This is a drama about an aging professional wrestler, decades past his prime, who now barely gets by working small wrestling shows in VFW halls and as a part-time grocery store employee. As he faces health problems that may end his wrestling career for good he attempts to come to terms with his life outside the ring: by working full time at the grocery store, trying to reconcile with the daughter he abandoned in childhood and forming a closer bond with a stripper he has romantic feelings for. He struggles with his new life and an offer of a high-profile rematch with his 1980s arch-nemesis, The Ayatollah, which may be his ticket back to stardom.Written by
Infinity Ward, the video game developer whose known for creating the "Call of Duty" series, was informed and honored from the mention of their title after an employee of the company went to an early screening of the film. See more »
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A good friend of mine with good film taste told me many years ago to watch this film, having been a massive fan of WWF and WCW wrestling many years ago, with the likes of Hulk Hogan, Bret "Hitman" Hart and "Stone Cold" Steve Austin being some of my favourites along with many others of those eras, I finally decided to take my mates advice and give this a watch.
Directed by Darren Aronofsky, and starring Mickey Rourke as Randy "The Ram" Robinson, this film tells the story of an ageing wrestler, well past his prime, and no longer wrestling to large crowds in big arenas or stadiums, he wrestles on weekends for independent promotions to small crowds but passionate fans nonetheless. As well as working in a supermarket for a manager he despises, he spends much of his time in a strip club, forming a friendship with an ageing stripper and single Mom, Cassidy. However, an opportunity for Randy to have a big match with his old rival The Ayatollah, in the 20 year anniversary of their old classic match from the 1980s, Randy and Ayatollah both agree on the bout.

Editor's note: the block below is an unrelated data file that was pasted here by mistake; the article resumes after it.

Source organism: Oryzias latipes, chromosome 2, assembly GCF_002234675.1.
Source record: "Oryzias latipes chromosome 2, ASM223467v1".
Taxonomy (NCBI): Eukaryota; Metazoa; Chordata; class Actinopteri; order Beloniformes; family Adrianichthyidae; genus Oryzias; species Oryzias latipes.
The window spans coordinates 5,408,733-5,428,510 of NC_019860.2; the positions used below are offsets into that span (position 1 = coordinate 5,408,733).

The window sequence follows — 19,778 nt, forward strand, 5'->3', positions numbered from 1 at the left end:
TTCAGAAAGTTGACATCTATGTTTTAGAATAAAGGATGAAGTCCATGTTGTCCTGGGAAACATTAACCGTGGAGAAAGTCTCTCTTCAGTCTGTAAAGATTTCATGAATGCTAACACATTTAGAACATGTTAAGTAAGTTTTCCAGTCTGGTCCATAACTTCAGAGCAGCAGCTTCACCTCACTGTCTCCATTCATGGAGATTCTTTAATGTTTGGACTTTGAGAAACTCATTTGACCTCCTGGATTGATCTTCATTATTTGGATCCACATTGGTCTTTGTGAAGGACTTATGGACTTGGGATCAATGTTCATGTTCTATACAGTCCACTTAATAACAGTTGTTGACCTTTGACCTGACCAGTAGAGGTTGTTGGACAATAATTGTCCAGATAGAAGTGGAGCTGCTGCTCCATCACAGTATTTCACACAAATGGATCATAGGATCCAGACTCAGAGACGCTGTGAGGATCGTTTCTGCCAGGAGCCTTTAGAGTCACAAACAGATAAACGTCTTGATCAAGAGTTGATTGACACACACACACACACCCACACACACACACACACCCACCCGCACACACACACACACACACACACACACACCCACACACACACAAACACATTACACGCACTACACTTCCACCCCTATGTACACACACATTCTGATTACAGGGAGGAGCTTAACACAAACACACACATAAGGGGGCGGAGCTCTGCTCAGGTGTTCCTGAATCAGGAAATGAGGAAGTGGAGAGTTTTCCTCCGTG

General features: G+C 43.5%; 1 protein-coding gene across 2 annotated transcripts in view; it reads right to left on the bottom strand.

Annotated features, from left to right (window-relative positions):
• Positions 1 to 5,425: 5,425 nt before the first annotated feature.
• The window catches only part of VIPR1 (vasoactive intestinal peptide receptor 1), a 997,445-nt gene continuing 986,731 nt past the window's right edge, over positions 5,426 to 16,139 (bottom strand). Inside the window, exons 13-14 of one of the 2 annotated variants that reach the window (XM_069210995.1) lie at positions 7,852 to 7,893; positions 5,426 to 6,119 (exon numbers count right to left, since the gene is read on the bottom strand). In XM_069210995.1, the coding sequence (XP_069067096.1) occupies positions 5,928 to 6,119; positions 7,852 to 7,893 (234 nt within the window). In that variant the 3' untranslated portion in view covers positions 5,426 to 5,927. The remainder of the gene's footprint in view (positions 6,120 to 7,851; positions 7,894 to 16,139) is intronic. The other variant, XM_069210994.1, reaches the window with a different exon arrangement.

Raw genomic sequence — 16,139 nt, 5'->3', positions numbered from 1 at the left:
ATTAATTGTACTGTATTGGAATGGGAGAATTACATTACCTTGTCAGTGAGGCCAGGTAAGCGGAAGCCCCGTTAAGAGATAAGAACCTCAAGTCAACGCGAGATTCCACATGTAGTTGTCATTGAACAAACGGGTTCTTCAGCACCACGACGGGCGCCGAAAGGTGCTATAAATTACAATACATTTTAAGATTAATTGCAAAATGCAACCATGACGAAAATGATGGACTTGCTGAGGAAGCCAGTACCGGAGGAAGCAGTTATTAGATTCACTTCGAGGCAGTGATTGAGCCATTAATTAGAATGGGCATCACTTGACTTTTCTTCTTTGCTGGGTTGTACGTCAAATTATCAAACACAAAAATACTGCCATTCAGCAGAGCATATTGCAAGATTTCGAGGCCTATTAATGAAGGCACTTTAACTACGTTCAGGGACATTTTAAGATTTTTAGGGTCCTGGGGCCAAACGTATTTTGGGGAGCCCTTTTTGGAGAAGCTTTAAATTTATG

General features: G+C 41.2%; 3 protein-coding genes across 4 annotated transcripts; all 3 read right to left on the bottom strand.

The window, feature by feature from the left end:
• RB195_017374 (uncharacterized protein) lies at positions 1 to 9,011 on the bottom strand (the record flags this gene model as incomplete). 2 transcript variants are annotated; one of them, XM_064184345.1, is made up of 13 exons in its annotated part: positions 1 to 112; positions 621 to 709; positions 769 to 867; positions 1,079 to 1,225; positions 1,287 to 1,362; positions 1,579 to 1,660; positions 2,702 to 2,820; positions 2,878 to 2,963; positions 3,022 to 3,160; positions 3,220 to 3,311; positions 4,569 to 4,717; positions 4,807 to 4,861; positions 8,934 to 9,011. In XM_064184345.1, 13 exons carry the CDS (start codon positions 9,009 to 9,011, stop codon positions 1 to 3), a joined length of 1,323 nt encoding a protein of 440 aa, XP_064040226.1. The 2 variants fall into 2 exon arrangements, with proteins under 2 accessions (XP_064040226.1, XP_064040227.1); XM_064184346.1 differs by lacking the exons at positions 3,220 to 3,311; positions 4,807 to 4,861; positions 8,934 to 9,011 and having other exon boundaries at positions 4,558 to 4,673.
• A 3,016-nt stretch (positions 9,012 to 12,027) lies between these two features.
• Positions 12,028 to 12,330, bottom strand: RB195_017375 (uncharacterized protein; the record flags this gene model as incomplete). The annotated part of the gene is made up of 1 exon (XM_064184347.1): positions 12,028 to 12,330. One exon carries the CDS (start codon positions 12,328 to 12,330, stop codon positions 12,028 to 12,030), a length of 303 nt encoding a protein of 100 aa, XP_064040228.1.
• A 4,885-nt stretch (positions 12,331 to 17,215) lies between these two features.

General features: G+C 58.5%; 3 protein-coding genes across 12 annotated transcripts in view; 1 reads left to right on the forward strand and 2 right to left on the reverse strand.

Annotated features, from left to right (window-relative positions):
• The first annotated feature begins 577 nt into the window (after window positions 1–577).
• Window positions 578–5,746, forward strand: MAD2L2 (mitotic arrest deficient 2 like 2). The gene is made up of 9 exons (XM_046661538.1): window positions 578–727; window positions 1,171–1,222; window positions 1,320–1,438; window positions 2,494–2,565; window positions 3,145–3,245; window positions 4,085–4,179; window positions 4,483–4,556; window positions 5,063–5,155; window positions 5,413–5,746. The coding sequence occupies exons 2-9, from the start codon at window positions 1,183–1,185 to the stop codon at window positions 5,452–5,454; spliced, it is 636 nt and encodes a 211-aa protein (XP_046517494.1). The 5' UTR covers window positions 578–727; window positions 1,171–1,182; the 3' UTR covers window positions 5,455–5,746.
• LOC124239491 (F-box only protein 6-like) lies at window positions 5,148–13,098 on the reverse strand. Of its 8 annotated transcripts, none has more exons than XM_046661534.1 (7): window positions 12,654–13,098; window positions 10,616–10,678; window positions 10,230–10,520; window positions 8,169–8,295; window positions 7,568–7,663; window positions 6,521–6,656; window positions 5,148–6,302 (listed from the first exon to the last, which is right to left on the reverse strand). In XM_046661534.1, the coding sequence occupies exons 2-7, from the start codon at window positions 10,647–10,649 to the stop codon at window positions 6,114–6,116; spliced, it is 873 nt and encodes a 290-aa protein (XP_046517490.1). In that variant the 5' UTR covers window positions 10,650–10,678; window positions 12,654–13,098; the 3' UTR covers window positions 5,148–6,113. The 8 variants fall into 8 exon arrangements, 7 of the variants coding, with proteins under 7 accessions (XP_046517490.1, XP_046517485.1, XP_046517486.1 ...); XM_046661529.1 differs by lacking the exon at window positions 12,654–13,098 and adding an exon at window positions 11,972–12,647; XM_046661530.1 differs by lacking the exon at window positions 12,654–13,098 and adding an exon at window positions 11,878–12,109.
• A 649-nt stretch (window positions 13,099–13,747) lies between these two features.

As Randy suffers a heart attack after a hardcore match, seemingly from overtraining and steroid abuse, Randy is told he must retire, and any future involvement could result in his death. With Randy depressed at the prospect of never wrestling again, Cassidy suggests Randy get in touch with his estranged daughter, he does so, and despite her initially rebuffing him, she eventually agrees to a meet.
Stuck in his supermarket job, Randy misses wrestling, as it's the only thing he's been good at, and misses the adulation and respect he's given in that world, and he wonders if he should go through with the big fight, against Cassidys advice.
Without giving much away, this was a very good film, for wrestling and non wrestling fans alike, this wasn't just about the sport, it was about a man who struggles to connect with the World outside of his beloved profession, and as the film comes to a close, you get an insight into Randy's true feelings, a great moment.
This film too was mostly praised those in the professional wrestling industry, with "Rowdy" Roddy Piper particularly being a fan, and Mickey Rourke himself changed the way he viewed the business, as wrestlers don't often get the respect of other athletes, despite their hectic training schedule.
Whether you are a fan of wrestling or not, this is a must see, and Mickey Rourkes performance was definitely worthy of his Bafta.
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